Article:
The Spring Walk in the Royal Botanic Garden Sydney is Australia’s oldest continuous horticultural display. For 163 years, it has brought joy, diverse blooms of colour and sweet scents to millions of visitors to the Garden each spring.
But how did it come to be?
Backed by the Macquarie Wall, which was originally built in 1810 to divide the government domain from the town, the Spring Walk in its first iteration began in 1855 during the directorship of Charles Moore (1848-1896).
Moore originally brought in soil from Rose Bay to improve the garden for Azalea and Rhododendron - a group of plants he described as ‘of considerable interest and beauty’.
In 1856, Azaleas and Rhododendrons were planted out on the southern side of the Macquarie Wall in the Middle Garden and became the basis of the Spring Walk.
Azaleas were especially popular as ‘collectibles’ in these early days of colonial Sydney as they were rare until the appearance of specialist nurseries in the 20th century.
On 10 June 1856, Charles Moore, the then Director of the Garden, had mixed success with the plantings reporting in 1871:
“…'a large number of ... Rhododendrons was planted ... nearly all ...have perished ... Azaleas, however ... succeed admirably here, and flower every year most profusely'.”
The name ‘Spring Walk’ seems to have come into common usage by the 1870s and appears in the book ‘Album of Australian Scenery’ by Lawrence Frost (1879).
Many other plants began to be planted along the Spring Walk in later years. In 1888, Charles Davis reported that there were some fine specimens of Elkhorn Ferns growing on the remains of the old Macquarie wall, and that they had been there for about 30 years.
In her 1943 satire ‘Ride on Stranger’, Kylie Tennant writes of an Azalea-obsessed character in the book coming:
“…with a trowel to the Botanic Gardens and with the help of a fellow azalea-lover, a priest with a big umbrella, ... had pinned down several ... shoots with hair-pins until they rooted; and again, with the help of his ally and the big umbrella, had dug these furtive treasures from the ground and carried them away under his coat'.”
However, Azaleas weren’t the only colourful plants on display and were joined in time by many other species.
The Spring Walk was replanted in 1926 and the annual display of Azaleas enlarged to include flowering peach, plum, cherry, wisteria, eupatorium and magnolia as its described in this later September 25, 1939 issue of the Sydney Morning Herald. The Gardening correspondent ‘Waratah’ wrote of the walk:
“Azaleas in the Spring Walk of the Botanic Gardens are now in full bloom. Exquisite peach blossom, may-bush, mauve eupatoriums. prunus, and shrub-trained wistaria add to the display of colour. Each year the Spring Walk is growing in size and loveliness, until it now bids fair to rival the famous public gardens and "walks" of other lands - Japan's cherries, Anierica'5 Arnold Arboretum, and Kew's Lilacs. Flower-lovers will find there much to interest them and a revelation Is waiting for those who have not yet realised what azaleas can do in this happy home of their adoption. Nowhere in the world are these dwarf members of the rhododendron family more happily placed than in Sydney. Along the south side of the brick dividing wall between the lower and upper gardens the Spring Walk is situated; to the left from the path which crosses the old wishing tree.”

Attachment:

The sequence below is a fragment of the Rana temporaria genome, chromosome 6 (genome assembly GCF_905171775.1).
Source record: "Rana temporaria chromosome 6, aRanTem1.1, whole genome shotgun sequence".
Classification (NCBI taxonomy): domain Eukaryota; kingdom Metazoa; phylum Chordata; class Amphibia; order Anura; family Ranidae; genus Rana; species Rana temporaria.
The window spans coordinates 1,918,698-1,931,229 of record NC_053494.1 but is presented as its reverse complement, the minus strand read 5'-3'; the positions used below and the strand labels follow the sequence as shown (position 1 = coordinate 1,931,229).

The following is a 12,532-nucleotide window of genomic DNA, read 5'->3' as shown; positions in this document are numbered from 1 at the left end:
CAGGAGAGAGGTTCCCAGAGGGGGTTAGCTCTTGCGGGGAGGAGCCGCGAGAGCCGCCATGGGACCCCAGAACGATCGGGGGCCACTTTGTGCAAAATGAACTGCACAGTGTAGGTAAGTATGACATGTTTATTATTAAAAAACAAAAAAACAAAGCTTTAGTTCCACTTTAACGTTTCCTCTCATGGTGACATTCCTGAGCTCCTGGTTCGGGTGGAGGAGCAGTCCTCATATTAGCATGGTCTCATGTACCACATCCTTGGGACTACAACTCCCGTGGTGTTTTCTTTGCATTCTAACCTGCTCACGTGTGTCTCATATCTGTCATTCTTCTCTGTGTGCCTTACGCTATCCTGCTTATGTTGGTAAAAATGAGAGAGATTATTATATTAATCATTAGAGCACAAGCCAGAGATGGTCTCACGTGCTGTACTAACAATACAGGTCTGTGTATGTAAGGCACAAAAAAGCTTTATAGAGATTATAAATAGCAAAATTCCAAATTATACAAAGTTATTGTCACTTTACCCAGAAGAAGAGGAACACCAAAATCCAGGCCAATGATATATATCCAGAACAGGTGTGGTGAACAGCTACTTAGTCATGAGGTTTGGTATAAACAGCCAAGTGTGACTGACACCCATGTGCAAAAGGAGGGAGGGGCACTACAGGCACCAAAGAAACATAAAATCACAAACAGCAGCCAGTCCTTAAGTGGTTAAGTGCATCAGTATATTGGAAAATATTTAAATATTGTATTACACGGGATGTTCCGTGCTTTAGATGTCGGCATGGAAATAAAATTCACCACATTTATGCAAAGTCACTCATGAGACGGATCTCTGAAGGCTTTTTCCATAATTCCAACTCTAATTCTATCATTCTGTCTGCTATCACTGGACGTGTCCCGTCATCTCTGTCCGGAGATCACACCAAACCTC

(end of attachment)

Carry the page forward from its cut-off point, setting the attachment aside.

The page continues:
The walk was further modified in 1952 and its 100th anniversary celebrated in September 1956.
Azaleas and wisterias became the dominant elements by the 1960s and 1970s but flowering peaches, cherries and plums and large swathes of bulbs and annuals became regular features during its history.
Evolution of the Spring Walk
During the 1990s the Azaleas in the Spring Walk were beginning to show their age. A build-up of Armillaria fungus in the soil had begun to affect the planting adversely.
Old azaleas were progressively removed from 2002 starting from the Lion Gate end of the walk. The last azaleas were removed in May 2002 and soil was then rehabilitated.
A major renovation of the Spring Walk was completed in 2004 and it was replanted with a mix of spring flowers and more tropical Asian Azalea (Rhododendron) species best suited to the Sydney climate. The dominant azaleas were replaced with a more diverse mix of rhododendrons, 20 types of wisterias and other spring flowering shrubs.
By the 2010s the Spring Walk achieved a new popularity with the planting of the many colourful cultivars of the popular genus Tulipa. To celebrate the Garden’s 200th Birthday year in 2016, a special planting of over 10,000 red and white tulips were planted to represent the birthday colour theme, along with Viola, Alyssum and Primula, providing a spectacular spring display that year.
Since then the Garden’s horticulturists have been experimenting with other flowering annuals and flowering shrubs to adapt to Sydney’s mild weather over the last few years.
Now in bloom
Today the Spring Walk is a five minute stroll through paradise that overloads your senses with the vibrant colours and heady perfume of the blossom. If you work in the city, it's well worth stopping by here for a lunch time walk.
Each year the Garden’s horticultural staff carefully select plants to evoke a charming English spring garden feel, within the more subtropical Sydney climate.
The 2019 Spring Walk is now in flower and features Ranunculus asiaticus ‘Mache Pastel Mix’ , Viola cornuta ‘Sorbet Lilac Ice’ , Watsonia sp, Wisteria floribunda cultivars, Alstroemeria ‘Red fury’, Echium strictum 'Alderwood Blue', Bartlettina sordida, Narcissus 'Erlicheer', Dianthus ‘Jolt mix’, Lobularia ‘Snow princess’, Spiraea cantoniensis 'May Bush' ,Rhododendron veitchianum and Rhododendron oldhamii.
Spring Walk details:
You can also earn more about the Garden and its rich history by joining a daily free guided walk. These are offered at 10.30 am and 1.00 pm every day and go for an hour and a half. Find out more here.